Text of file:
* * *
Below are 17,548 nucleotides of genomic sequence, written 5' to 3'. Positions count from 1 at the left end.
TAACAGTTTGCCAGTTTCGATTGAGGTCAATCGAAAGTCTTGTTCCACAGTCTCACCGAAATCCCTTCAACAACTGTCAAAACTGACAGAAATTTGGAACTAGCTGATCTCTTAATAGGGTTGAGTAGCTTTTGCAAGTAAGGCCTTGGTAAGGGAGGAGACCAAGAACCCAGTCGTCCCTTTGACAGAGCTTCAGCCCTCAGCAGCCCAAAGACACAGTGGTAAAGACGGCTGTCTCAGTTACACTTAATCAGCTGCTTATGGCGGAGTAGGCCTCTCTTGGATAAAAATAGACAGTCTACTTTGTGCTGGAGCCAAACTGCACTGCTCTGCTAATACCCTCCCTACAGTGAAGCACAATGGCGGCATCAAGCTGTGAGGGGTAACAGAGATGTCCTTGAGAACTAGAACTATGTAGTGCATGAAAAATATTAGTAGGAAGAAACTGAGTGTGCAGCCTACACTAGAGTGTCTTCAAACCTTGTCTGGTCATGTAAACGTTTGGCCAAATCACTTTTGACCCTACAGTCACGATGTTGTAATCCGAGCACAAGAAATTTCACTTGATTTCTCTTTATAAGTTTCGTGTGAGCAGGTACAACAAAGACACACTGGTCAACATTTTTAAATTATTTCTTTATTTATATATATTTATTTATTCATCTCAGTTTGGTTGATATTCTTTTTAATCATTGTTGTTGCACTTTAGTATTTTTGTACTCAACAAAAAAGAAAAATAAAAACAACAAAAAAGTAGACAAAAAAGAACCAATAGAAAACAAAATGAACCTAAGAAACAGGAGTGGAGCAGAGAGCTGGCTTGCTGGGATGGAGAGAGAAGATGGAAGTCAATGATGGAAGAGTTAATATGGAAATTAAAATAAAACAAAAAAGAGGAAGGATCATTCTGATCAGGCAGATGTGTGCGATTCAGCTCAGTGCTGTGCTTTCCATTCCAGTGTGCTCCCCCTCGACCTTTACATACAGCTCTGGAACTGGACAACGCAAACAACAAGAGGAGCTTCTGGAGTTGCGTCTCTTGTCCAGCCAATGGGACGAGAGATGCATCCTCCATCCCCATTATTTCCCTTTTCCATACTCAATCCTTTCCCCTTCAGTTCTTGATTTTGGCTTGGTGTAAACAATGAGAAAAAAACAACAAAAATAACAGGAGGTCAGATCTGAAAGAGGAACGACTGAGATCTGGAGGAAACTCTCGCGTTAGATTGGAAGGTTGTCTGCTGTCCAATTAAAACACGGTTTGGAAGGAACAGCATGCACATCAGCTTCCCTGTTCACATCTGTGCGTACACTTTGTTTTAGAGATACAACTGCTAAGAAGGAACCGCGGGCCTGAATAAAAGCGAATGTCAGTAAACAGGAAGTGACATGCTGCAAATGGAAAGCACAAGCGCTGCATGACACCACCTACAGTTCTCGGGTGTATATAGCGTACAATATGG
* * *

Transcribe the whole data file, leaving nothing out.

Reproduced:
Below are 17,548 nucleotides of genomic sequence, written 5' to 3'. Positions count from 1 at the left end.
TAACAGTTTGCCAGTTTCGATTGAGGTCAATCGAAAGTCTTGTTCCACAGTCTCACCGAAATCCCTTCAACAACTGTCAAAACTGACAGAAATTTGGAACTAGCTGATCTCTTAATAGGGTTGAGTAGCTTTTGCAAGTAAGGCCTTGGTAAGGGAGGAGACCAAGAACCCAGTCGTCCCTTTGACAGAGCTTCAGCCCTCAGCAGCCCAAAGACACAGTGGTAAAGACGGCTGTCTCAGTTACACTTAATCAGCTGCTTATGGCGGAGTAGGCCTCTCTTGGATAAAAATAGACAGTCTACTTTGTGCTGGAGCCAAACTGCACTGCTCTGCTAATACCCTCCCTACAGTGAAGCACAATGGCGGCATCAAGCTGTGAGGGGTAACAGAGATGTCCTTGAGAACTAGAACTATGTAGTGCATGAAAAATATTAGTAGGAAGAAACTGAGTGTGCAGCCTACACTAGAGTGTCTTCAAACCTTGTCTGGTCATGTAAACGTTTGGCCAAATCACTTTTGACCCTACAGTCACGATGTTGTAATCCGAGCACAAGAAATTTCACTTGATTTCTCTTTATAAGTTTCGTGTGAGCAGGTACAACAAAGACACACTGGTCAACATTTTTAAATTATTTCTTTATTTATATATATTTATTTATTCATCTCAGTTTGGTTGATATTCTTTTTAATCATTGTTGTTGCACTTTAGTATTTTTGTACTCAACAAAAAAGAAAAATAAAAACAACAAAAAAGTAGACAAAAAAGAACCAATAGAAAACAAAATGAACCTAAGAAACAGGAGTGGAGCAGAGAGCTGGCTTGCTGGGATGGAGAGAGAAGATGGAAGTCAATGATGGAAGAGTTAATATGGAAATTAAAATAAAACAAAAAAGAGGAAGGATCATTCTGATCAGGCAGATGTGTGCGATTCAGCTCAGTGCTGTGCTTTCCATTCCAGTGTGCTCCCCCTCGACCTTTACATACAGCTCTGGAACTGGACAACGCAAACAACAAGAGGAGCTTCTGGAGTTGCGTCTCTTGTCCAGCCAATGGGACGAGAGATGCATCCTCCATCCCCATTATTTCCCTTTTCCATACTCAATCCTTTCCCCTTCAGTTCTTGATTTTGGCTTGGTGTAAACAATGAGAAAAAAACAACAAAAATAACAGGAGGTCAGATCTGAAAGAGGAACGACTGAGATCTGGAGGAAACTCTCGCGTTAGATTGGAAGGTTGTCTGCTGTCCAATTAAAACACGGTTTGGAAGGAACAGCATGCACATCAGCTTCCCTGTTCACATCTGTGCGTACACTTTGTTTTAGAGATACAACTGCTAAGAAGGAACCGCGGGCCTGAATAAAAGCGAATGTCAGTAAACAGGAAGTGACATGCTGCAAATGGAAAGCACAAGCGCTGCATGACACCACCTACAGTTCTCGGGTGTATATAGCGTACAATATGG